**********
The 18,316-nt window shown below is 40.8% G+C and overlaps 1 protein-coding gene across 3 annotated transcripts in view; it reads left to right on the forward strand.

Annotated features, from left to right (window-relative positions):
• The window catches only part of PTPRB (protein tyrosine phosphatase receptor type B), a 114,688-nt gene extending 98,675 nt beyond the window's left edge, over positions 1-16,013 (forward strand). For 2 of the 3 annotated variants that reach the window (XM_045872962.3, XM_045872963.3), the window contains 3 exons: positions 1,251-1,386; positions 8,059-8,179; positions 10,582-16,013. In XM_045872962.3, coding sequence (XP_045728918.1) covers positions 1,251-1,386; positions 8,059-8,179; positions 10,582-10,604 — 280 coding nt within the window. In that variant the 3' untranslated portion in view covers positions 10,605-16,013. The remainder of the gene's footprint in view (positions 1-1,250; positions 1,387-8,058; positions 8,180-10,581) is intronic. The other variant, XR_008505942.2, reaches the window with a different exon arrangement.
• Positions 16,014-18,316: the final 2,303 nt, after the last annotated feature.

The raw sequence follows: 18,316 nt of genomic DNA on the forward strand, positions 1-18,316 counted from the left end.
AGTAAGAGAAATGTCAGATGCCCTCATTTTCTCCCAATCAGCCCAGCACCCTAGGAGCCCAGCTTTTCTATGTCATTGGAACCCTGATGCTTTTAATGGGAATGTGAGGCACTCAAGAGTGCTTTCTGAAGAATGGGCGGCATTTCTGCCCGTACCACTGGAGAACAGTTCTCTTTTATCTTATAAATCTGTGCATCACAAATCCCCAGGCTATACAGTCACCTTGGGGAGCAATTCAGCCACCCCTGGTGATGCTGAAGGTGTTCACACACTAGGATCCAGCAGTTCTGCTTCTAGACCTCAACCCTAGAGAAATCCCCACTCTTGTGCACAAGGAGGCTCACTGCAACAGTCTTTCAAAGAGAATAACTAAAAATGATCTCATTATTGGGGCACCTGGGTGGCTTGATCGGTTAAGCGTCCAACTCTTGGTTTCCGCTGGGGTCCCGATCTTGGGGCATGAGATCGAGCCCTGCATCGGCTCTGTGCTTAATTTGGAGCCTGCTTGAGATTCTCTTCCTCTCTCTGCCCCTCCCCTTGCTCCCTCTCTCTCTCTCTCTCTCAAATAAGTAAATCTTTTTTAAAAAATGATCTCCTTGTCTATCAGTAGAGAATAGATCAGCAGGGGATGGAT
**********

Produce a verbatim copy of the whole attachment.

The 18,316-nt window shown below is 40.8% G+C and overlaps 1 protein-coding gene across 3 annotated transcripts in view; it reads left to right on the forward strand.

Annotated features, from left to right (window-relative positions):
• The window catches only part of PTPRB (protein tyrosine phosphatase receptor type B), a 114,688-nt gene extending 98,675 nt beyond the window's left edge, over positions 1-16,013 (forward strand). For 2 of the 3 annotated variants that reach the window (XM_045872962.3, XM_045872963.3), the window contains 3 exons: positions 1,251-1,386; positions 8,059-8,179; positions 10,582-16,013. In XM_045872962.3, coding sequence (XP_045728918.1) covers positions 1,251-1,386; positions 8,059-8,179; positions 10,582-10,604 — 280 coding nt within the window. In that variant the 3' untranslated portion in view covers positions 10,605-16,013. The remainder of the gene's footprint in view (positions 1-1,250; positions 1,387-8,058; positions 8,180-10,581) is intronic. The other variant, XR_008505942.2, reaches the window with a different exon arrangement.
• Positions 16,014-18,316: the final 2,303 nt, after the last annotated feature.

The raw sequence follows: 18,316 nt of genomic DNA on the forward strand, positions 1-18,316 counted from the left end.
AGTAAGAGAAATGTCAGATGCCCTCATTTTCTCCCAATCAGCCCAGCACCCTAGGAGCCCAGCTTTTCTATGTCATTGGAACCCTGATGCTTTTAATGGGAATGTGAGGCACTCAAGAGTGCTTTCTGAAGAATGGGCGGCATTTCTGCCCGTACCACTGGAGAACAGTTCTCTTTTATCTTATAAATCTGTGCATCACAAATCCCCAGGCTATACAGTCACCTTGGGGAGCAATTCAGCCACCCCTGGTGATGCTGAAGGTGTTCACACACTAGGATCCAGCAGTTCTGCTTCTAGACCTCAACCCTAGAGAAATCCCCACTCTTGTGCACAAGGAGGCTCACTGCAACAGTCTTTCAAAGAGAATAACTAAAAATGATCTCATTATTGGGGCACCTGGGTGGCTTGATCGGTTAAGCGTCCAACTCTTGGTTTCCGCTGGGGTCCCGATCTTGGGGCATGAGATCGAGCCCTGCATCGGCTCTGTGCTTAATTTGGAGCCTGCTTGAGATTCTCTTCCTCTCTCTGCCCCTCCCCTTGCTCCCTCTCTCTCTCTCTCTCTCAAATAAGTAAATCTTTTTTAAAAAATGATCTCCTTGTCTATCAGTAGAGAATAGATCAGCAGGGGATGGAT